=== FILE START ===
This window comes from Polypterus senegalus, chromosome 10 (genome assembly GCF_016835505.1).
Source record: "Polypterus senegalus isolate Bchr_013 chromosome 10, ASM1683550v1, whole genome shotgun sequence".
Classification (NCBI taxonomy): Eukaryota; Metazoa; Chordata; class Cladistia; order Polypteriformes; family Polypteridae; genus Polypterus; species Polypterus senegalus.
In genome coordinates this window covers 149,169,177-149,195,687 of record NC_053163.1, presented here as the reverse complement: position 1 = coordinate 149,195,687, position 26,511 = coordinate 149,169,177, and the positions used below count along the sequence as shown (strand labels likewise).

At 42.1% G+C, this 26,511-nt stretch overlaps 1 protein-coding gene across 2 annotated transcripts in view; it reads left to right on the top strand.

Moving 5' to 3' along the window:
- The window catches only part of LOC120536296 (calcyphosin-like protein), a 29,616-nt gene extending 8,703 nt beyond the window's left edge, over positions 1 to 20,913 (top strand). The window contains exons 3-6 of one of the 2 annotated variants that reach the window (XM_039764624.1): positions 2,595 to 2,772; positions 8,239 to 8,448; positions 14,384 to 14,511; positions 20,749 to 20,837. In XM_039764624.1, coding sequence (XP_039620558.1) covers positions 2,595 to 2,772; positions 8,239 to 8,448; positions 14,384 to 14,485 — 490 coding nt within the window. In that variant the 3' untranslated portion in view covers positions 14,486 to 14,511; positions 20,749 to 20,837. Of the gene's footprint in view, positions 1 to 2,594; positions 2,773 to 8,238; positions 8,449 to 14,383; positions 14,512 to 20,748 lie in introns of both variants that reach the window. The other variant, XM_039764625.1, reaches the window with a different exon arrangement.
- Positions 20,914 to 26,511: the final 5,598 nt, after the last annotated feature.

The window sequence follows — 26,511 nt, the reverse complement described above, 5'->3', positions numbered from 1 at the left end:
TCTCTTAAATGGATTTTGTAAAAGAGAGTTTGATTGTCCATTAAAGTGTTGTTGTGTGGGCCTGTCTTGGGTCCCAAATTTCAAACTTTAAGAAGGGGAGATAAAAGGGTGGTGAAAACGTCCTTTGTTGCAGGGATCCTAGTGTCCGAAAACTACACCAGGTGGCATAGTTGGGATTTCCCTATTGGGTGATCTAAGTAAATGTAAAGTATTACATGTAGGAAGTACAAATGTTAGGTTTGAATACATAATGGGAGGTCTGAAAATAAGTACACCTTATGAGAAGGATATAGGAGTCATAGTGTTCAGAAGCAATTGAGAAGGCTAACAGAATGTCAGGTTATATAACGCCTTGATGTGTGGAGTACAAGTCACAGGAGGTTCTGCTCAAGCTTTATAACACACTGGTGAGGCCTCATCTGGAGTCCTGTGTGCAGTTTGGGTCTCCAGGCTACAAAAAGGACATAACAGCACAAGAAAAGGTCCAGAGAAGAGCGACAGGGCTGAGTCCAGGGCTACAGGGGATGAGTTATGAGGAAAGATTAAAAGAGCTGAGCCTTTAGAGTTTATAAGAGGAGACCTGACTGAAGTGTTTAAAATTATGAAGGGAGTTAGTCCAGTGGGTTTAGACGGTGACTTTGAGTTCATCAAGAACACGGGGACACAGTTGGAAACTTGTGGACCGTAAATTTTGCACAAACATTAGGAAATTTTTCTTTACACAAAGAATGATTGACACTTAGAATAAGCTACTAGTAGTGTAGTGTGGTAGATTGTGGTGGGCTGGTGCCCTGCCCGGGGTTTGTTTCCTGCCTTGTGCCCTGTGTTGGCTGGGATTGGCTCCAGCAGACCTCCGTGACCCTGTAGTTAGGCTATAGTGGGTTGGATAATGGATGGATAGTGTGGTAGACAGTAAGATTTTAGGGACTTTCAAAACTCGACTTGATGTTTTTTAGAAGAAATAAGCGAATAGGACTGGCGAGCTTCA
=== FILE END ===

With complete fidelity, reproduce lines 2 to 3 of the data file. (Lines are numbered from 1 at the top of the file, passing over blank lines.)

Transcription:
Source record: "Polypterus senegalus isolate Bchr_013 chromosome 10, ASM1683550v1, whole genome shotgun sequence".
Classification (NCBI taxonomy): Eukaryota; Metazoa; Chordata; class Cladistia; order Polypteriformes; family Polypteridae; genus Polypterus; species Polypterus senegalus.